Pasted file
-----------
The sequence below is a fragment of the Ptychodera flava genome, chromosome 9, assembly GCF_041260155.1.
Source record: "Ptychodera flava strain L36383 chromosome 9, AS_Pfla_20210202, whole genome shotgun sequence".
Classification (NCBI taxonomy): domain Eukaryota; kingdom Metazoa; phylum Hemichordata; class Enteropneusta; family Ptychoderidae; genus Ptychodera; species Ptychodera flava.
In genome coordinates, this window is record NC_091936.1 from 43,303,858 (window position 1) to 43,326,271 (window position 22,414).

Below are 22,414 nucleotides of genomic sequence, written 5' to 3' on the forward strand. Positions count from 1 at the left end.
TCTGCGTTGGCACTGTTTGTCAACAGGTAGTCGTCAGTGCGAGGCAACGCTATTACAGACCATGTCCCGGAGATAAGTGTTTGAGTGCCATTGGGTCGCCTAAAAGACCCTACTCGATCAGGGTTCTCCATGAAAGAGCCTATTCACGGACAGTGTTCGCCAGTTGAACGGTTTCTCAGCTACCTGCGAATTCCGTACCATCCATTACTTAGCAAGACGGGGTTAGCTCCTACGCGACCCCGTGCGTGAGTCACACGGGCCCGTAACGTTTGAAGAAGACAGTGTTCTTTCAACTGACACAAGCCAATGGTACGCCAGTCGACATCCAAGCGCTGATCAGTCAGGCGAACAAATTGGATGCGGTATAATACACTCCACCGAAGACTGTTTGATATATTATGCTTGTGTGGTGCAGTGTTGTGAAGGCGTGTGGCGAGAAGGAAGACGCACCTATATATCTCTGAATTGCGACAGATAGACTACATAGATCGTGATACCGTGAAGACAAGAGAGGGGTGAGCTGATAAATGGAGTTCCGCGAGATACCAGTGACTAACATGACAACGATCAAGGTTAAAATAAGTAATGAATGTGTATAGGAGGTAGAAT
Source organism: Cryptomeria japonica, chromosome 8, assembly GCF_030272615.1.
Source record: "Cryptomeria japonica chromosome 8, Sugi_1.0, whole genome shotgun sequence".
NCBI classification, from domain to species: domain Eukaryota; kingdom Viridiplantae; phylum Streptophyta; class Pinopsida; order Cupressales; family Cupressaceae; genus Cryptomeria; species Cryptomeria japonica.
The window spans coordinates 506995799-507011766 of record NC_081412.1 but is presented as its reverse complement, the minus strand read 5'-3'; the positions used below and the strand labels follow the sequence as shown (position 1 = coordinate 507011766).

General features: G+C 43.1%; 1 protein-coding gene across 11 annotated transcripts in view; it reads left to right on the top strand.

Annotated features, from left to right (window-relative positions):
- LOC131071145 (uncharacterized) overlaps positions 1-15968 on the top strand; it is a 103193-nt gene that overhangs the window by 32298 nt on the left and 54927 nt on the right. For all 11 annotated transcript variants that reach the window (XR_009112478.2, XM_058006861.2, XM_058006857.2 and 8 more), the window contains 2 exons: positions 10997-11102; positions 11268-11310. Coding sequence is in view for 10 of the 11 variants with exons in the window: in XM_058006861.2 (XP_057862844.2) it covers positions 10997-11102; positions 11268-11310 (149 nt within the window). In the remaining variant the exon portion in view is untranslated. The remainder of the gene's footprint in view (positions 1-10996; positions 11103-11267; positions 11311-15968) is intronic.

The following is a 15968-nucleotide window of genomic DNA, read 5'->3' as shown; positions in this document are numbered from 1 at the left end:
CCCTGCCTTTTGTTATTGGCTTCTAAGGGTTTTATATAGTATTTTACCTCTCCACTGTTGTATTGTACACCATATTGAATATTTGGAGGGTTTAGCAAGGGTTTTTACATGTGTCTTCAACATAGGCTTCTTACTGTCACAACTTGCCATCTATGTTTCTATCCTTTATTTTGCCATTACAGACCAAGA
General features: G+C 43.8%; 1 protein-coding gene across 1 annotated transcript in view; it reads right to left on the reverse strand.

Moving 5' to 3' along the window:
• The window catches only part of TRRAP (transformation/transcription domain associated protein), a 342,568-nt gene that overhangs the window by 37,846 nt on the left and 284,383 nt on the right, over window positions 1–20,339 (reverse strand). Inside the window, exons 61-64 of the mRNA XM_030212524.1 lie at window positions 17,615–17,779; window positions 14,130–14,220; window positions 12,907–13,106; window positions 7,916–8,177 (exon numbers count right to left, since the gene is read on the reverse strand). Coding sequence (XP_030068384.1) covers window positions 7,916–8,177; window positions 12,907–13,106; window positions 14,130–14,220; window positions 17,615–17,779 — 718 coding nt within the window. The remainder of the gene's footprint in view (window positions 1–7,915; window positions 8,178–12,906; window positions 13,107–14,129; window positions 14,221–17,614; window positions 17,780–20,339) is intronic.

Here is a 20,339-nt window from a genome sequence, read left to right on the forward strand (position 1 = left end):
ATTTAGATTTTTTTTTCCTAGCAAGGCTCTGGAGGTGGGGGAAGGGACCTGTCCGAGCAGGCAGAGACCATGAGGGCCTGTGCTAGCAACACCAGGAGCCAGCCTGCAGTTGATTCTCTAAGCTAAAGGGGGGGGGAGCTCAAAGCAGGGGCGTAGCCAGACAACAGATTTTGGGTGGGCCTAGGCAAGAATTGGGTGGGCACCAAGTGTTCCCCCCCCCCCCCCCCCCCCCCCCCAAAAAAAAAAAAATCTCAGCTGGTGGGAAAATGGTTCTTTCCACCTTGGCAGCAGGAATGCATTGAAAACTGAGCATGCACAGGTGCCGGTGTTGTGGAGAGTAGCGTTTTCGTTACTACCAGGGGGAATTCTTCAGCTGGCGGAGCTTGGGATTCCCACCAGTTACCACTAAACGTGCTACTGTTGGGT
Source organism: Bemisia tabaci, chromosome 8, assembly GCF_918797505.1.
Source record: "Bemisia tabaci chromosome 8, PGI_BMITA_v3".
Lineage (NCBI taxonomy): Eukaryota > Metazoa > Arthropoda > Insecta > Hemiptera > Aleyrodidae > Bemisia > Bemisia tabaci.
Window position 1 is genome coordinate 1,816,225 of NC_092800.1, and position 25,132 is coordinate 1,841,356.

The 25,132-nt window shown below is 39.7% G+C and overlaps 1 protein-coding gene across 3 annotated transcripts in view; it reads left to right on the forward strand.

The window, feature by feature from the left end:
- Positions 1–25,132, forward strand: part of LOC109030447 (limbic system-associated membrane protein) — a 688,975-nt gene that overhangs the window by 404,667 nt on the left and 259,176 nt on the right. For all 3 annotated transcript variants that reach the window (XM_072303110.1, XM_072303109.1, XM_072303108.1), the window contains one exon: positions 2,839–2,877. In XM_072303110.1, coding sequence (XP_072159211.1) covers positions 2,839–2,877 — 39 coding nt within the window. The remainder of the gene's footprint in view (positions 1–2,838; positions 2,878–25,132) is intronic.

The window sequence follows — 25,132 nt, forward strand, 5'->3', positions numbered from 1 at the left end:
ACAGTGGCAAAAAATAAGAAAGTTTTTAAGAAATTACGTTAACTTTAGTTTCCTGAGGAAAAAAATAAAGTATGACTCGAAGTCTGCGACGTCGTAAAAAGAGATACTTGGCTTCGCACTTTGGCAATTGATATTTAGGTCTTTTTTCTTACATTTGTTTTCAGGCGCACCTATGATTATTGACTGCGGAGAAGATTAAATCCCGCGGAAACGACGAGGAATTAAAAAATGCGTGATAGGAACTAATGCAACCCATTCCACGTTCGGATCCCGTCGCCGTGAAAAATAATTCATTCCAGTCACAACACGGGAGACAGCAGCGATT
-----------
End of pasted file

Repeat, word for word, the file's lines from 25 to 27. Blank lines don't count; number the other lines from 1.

The 25,132-nt window shown below is 39.7% G+C and overlaps 1 protein-coding gene across 3 annotated transcripts in view; it reads left to right on the forward strand.

The window, feature by feature from the left end:
- Positions 1–25,132, forward strand: part of LOC109030447 (limbic system-associated membrane protein) — a 688,975-nt gene that overhangs the window by 404,667 nt on the left and 259,176 nt on the right. For all 3 annotated transcript variants that reach the window (XM_072303110.1, XM_072303109.1, XM_072303108.1), the window contains one exon: positions 2,839–2,877. In XM_072303110.1, coding sequence (XP_072159211.1) covers positions 2,839–2,877 — 39 coding nt within the window. The remainder of the gene's footprint in view (positions 1–2,838; positions 2,878–25,132) is intronic.